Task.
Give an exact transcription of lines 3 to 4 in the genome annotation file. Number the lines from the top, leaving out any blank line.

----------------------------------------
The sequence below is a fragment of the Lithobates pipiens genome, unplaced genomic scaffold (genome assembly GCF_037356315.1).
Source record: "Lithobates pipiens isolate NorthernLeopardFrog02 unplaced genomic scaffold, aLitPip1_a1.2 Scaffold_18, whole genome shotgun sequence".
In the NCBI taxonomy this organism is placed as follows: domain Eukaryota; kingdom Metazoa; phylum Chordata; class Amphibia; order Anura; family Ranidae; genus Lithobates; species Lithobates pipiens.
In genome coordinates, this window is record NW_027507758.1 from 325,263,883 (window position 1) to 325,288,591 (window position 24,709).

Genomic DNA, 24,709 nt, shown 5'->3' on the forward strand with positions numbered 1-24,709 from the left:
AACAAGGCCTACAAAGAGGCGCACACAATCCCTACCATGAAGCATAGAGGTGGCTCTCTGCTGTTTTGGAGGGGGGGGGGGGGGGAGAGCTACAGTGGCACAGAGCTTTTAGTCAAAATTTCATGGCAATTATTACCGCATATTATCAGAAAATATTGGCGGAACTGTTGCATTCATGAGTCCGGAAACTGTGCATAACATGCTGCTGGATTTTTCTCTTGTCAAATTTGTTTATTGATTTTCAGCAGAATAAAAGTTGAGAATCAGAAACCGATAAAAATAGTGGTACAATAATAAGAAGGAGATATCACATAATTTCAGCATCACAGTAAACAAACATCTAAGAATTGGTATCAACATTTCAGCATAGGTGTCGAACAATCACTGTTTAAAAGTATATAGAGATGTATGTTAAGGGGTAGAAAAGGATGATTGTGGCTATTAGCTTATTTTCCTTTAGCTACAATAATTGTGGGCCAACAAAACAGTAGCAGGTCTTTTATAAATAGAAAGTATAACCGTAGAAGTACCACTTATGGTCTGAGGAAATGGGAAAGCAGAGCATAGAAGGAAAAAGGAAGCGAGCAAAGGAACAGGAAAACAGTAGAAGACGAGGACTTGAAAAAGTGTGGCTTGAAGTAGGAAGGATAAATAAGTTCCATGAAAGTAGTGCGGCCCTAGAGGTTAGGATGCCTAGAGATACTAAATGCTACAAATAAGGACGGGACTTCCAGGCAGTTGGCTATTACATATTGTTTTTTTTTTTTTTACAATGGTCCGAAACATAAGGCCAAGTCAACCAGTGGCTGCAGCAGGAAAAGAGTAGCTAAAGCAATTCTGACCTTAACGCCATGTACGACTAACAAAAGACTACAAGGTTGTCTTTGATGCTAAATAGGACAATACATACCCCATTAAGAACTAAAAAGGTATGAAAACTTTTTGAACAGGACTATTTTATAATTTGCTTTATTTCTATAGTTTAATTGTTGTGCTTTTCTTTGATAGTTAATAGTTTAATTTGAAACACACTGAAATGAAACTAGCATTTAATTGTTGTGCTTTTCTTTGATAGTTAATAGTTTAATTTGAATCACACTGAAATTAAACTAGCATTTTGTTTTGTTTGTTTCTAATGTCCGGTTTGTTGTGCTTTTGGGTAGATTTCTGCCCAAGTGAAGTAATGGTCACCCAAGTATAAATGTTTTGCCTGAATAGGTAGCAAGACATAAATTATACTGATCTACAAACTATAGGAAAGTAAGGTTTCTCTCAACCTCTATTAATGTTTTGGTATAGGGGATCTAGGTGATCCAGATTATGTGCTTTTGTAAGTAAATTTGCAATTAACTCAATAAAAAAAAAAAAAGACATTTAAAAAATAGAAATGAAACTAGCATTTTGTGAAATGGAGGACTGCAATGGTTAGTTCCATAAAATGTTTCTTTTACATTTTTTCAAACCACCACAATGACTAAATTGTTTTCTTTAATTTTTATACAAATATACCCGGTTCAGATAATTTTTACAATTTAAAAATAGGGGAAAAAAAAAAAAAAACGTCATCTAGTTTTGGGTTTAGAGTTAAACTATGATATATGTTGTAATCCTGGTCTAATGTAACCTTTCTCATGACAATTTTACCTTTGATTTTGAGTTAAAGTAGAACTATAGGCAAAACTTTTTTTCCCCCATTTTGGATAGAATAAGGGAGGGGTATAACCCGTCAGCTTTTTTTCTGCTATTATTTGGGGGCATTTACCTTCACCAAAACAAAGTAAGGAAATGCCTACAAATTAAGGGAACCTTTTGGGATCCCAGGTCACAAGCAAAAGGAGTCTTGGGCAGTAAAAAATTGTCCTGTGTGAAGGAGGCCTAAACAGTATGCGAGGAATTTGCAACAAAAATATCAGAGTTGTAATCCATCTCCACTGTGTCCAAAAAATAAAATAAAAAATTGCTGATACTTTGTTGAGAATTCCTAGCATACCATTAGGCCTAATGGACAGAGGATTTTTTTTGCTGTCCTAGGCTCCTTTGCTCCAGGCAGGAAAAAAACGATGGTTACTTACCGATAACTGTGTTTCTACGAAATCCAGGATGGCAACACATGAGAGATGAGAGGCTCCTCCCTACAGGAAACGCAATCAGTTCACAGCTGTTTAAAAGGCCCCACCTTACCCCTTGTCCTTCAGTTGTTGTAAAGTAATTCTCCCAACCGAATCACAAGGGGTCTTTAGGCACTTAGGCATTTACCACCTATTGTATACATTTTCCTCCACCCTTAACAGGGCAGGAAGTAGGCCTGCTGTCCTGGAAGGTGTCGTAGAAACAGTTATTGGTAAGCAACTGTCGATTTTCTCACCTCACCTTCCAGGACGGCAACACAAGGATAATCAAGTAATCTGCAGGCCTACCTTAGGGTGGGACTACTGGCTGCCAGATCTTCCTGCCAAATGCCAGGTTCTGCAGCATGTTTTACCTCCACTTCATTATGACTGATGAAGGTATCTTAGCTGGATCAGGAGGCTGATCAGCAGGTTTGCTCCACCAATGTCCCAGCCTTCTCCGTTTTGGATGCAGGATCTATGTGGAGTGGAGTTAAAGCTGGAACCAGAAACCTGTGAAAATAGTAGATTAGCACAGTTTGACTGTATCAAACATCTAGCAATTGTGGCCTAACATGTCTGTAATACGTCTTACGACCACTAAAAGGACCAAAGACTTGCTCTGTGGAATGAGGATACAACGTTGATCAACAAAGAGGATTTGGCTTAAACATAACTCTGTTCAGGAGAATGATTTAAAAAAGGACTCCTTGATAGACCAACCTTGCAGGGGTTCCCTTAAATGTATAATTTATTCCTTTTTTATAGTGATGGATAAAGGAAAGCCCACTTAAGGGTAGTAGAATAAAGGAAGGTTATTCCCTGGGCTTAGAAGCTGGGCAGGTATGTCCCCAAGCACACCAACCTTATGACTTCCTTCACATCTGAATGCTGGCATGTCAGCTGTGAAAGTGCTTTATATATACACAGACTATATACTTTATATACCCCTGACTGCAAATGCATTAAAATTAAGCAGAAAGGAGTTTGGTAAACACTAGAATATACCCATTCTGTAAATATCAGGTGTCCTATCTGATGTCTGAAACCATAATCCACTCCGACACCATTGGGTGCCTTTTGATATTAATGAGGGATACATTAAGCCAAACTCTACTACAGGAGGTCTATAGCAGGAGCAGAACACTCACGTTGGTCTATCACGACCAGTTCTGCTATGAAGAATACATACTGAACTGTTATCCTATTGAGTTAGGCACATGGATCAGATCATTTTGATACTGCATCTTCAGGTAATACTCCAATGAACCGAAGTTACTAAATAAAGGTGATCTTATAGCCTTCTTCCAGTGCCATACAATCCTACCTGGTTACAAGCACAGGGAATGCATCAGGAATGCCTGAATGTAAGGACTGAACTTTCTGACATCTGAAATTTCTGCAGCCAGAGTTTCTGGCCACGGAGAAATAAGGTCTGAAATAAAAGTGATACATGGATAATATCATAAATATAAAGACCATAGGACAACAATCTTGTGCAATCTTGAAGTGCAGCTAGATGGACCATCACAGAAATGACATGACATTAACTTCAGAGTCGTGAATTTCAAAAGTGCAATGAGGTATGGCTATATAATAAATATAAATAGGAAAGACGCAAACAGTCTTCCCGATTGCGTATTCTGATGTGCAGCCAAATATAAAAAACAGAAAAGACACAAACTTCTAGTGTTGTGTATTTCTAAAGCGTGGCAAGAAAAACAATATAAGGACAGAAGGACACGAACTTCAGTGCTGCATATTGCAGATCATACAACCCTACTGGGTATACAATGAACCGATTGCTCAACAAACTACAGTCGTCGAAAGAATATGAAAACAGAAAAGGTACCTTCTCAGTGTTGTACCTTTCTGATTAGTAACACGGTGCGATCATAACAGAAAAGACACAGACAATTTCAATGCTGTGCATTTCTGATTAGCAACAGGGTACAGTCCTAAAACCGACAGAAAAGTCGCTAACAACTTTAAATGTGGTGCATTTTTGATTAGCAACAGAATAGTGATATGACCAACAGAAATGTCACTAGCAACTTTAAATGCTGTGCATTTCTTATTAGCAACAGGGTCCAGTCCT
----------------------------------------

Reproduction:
In the NCBI taxonomy this organism is placed as follows: domain Eukaryota; kingdom Metazoa; phylum Chordata; class Amphibia; order Anura; family Ranidae; genus Lithobates; species Lithobates pipiens.
In genome coordinates, this window is record NW_027507758.1 from 325,263,883 (window position 1) to 325,288,591 (window position 24,709).